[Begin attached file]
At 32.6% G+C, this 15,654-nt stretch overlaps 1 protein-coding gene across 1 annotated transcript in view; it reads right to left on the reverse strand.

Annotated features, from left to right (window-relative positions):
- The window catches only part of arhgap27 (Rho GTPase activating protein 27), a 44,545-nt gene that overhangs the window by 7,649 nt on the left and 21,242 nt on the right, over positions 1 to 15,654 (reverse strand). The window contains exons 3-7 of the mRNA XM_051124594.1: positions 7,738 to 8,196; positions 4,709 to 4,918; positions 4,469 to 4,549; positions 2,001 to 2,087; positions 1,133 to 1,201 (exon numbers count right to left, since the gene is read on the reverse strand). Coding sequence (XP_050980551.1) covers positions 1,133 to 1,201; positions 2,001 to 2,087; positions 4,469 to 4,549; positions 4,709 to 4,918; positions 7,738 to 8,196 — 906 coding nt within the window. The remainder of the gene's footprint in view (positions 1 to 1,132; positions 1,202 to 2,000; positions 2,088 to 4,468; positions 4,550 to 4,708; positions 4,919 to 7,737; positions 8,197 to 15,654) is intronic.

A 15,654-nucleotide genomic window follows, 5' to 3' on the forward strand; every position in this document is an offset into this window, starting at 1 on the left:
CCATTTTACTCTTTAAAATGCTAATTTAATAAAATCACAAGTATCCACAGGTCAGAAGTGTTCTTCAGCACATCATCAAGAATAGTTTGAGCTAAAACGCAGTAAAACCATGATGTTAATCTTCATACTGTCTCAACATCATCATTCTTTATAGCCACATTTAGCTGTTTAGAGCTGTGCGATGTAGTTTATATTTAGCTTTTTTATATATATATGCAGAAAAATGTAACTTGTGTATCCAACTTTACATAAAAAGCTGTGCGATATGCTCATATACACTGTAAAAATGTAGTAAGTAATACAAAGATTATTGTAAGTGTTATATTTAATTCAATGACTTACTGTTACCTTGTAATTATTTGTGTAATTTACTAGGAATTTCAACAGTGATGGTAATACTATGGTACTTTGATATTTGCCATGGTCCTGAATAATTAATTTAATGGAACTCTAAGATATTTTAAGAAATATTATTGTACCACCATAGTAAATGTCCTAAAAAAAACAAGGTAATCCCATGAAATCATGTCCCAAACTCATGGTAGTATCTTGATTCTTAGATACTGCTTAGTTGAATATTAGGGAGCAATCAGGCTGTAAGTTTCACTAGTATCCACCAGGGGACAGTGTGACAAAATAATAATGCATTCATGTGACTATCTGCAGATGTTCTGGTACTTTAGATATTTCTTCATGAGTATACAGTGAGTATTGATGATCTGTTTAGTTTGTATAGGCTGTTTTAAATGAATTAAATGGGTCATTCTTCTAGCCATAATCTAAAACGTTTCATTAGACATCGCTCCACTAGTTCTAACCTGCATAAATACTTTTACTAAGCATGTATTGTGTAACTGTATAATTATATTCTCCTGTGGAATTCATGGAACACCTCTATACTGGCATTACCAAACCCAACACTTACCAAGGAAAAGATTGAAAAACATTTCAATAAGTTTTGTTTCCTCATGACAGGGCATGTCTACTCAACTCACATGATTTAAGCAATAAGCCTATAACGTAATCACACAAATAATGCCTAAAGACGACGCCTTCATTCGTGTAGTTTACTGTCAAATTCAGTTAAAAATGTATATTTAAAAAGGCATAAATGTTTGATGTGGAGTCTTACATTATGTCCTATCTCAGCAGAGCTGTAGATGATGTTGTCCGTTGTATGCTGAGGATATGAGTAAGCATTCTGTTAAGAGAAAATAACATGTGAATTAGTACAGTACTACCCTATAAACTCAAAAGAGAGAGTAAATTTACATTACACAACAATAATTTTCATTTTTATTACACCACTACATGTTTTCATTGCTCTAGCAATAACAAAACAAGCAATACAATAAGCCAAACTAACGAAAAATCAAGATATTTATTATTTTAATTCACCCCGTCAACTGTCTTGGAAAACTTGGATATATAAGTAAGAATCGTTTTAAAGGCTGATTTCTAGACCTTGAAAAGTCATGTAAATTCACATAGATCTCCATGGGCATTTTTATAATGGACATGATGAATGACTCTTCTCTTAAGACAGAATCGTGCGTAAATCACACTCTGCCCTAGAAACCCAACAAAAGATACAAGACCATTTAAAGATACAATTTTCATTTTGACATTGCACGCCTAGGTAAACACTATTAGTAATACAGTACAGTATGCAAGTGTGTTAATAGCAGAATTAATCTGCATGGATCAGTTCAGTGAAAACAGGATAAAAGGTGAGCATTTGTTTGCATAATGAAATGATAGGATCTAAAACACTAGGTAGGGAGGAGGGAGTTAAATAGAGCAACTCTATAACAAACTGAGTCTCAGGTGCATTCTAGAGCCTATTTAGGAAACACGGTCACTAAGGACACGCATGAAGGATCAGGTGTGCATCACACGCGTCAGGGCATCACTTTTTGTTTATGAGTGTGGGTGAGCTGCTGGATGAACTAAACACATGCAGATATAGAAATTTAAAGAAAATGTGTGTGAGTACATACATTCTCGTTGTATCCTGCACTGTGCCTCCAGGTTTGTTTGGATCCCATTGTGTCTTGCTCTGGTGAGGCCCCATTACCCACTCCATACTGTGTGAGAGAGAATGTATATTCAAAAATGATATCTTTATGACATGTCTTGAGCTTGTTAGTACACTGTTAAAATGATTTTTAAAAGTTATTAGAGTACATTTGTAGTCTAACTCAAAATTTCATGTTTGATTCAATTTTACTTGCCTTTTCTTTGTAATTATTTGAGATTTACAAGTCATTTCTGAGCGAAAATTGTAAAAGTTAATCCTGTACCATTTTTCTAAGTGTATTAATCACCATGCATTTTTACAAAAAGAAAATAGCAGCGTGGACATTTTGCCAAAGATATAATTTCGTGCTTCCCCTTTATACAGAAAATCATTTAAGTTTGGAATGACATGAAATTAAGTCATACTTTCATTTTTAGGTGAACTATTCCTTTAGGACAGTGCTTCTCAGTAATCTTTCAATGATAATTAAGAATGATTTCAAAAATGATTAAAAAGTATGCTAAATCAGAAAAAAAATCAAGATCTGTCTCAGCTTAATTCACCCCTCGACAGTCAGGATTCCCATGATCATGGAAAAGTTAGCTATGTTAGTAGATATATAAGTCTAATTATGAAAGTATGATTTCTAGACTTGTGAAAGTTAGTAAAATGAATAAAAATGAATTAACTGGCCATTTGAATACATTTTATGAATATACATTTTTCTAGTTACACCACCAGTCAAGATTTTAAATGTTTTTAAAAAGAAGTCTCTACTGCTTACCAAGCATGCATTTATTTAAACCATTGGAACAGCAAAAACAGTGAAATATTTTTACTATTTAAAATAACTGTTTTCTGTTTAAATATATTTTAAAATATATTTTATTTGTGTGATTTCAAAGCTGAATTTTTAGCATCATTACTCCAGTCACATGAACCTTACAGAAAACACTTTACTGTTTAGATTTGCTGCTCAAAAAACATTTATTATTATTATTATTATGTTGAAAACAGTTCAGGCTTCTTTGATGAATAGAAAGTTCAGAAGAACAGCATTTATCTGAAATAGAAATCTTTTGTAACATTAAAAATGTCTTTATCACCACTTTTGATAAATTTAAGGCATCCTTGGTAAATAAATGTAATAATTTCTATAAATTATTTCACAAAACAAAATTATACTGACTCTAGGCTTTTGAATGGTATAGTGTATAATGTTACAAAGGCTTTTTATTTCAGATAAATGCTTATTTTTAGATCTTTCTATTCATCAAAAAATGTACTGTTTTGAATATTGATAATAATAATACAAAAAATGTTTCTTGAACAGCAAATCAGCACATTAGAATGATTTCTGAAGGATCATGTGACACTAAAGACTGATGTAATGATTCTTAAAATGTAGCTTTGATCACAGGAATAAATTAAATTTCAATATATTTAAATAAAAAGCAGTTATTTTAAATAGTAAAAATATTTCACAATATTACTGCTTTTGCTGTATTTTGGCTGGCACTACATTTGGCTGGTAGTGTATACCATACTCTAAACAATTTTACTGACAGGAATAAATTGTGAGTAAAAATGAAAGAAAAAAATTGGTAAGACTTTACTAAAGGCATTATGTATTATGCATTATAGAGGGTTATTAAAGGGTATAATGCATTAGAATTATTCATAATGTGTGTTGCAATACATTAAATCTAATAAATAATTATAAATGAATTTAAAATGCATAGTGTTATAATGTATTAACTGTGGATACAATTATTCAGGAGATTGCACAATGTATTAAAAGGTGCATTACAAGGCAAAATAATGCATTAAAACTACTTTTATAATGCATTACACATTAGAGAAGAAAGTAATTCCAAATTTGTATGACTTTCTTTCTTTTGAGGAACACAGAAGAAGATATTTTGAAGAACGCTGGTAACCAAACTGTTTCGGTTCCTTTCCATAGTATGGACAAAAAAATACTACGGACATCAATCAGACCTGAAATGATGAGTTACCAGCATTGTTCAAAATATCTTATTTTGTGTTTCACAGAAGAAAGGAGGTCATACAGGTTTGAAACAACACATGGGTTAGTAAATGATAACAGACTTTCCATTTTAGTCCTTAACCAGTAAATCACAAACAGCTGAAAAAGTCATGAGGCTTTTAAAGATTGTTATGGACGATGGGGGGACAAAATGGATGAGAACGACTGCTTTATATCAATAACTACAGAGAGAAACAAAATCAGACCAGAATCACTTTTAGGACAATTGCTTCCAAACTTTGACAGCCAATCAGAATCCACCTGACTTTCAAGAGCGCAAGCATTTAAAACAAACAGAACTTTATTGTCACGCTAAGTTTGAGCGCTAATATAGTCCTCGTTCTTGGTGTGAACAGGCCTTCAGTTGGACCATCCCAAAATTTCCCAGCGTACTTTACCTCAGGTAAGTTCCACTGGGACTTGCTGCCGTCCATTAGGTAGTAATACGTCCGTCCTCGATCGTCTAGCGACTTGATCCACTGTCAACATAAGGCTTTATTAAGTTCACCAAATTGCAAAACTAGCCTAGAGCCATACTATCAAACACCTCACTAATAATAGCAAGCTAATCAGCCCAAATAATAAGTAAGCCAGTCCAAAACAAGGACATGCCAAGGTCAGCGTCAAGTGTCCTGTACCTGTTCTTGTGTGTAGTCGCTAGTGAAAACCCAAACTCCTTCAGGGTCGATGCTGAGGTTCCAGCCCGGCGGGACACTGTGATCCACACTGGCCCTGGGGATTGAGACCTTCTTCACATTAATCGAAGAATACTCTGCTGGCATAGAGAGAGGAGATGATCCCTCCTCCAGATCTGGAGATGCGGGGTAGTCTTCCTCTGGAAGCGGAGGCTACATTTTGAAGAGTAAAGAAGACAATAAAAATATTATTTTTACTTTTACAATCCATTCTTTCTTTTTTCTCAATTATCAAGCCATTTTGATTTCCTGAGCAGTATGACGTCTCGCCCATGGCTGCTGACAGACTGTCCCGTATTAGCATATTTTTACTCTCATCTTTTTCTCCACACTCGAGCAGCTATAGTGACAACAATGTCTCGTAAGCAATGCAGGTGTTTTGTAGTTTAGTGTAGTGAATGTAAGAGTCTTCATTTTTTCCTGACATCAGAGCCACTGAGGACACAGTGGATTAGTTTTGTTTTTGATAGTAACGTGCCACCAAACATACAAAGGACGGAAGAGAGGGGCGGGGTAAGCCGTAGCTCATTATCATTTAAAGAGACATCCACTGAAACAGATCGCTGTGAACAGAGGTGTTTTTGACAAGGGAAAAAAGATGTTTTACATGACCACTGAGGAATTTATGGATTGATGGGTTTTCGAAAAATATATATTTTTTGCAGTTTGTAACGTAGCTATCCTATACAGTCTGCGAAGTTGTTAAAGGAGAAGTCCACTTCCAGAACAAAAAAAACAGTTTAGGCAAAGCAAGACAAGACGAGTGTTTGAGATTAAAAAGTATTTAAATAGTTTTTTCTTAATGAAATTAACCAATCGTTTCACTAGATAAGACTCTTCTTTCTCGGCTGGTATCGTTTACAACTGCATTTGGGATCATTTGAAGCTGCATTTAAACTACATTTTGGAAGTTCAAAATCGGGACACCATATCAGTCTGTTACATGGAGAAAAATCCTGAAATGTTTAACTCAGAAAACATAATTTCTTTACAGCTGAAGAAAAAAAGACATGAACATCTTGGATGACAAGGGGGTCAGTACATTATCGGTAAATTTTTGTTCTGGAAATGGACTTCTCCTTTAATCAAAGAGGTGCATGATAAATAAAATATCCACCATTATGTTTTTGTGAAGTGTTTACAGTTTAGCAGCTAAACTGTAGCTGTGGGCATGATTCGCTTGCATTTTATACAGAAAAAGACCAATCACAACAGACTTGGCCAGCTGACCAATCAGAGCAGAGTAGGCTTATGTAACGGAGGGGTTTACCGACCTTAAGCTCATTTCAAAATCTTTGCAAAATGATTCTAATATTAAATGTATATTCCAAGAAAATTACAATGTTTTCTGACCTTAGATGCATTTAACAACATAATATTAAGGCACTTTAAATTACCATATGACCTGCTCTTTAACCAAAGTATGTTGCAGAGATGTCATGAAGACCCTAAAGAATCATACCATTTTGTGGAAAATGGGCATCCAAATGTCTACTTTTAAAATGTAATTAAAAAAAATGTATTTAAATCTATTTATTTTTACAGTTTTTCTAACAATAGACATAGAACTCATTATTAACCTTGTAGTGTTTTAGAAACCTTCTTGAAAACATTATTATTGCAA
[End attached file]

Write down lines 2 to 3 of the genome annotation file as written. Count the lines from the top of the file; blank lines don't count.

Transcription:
Annotated features, from left to right (window-relative positions):
- The window catches only part of arhgap27 (Rho GTPase activating protein 27), a 44,545-nt gene that overhangs the window by 7,649 nt on the left and 21,242 nt on the right, over positions 1 to 15,654 (reverse strand). The window contains exons 3-7 of the mRNA XM_051124594.1: positions 7,738 to 8,196; positions 4,709 to 4,918; positions 4,469 to 4,549; positions 2,001 to 2,087; positions 1,133 to 1,201 (exon numbers count right to left, since the gene is read on the reverse strand). Coding sequence (XP_050980551.1) covers positions 1,133 to 1,201; positions 2,001 to 2,087; positions 4,469 to 4,549; positions 4,709 to 4,918; positions 7,738 to 8,196 — 906 coding nt within the window. The remainder of the gene's footprint in view (positions 1 to 1,132; positions 1,202 to 2,000; positions 2,088 to 4,468; positions 4,550 to 4,708; positions 4,919 to 7,737; positions 8,197 to 15,654) is intronic.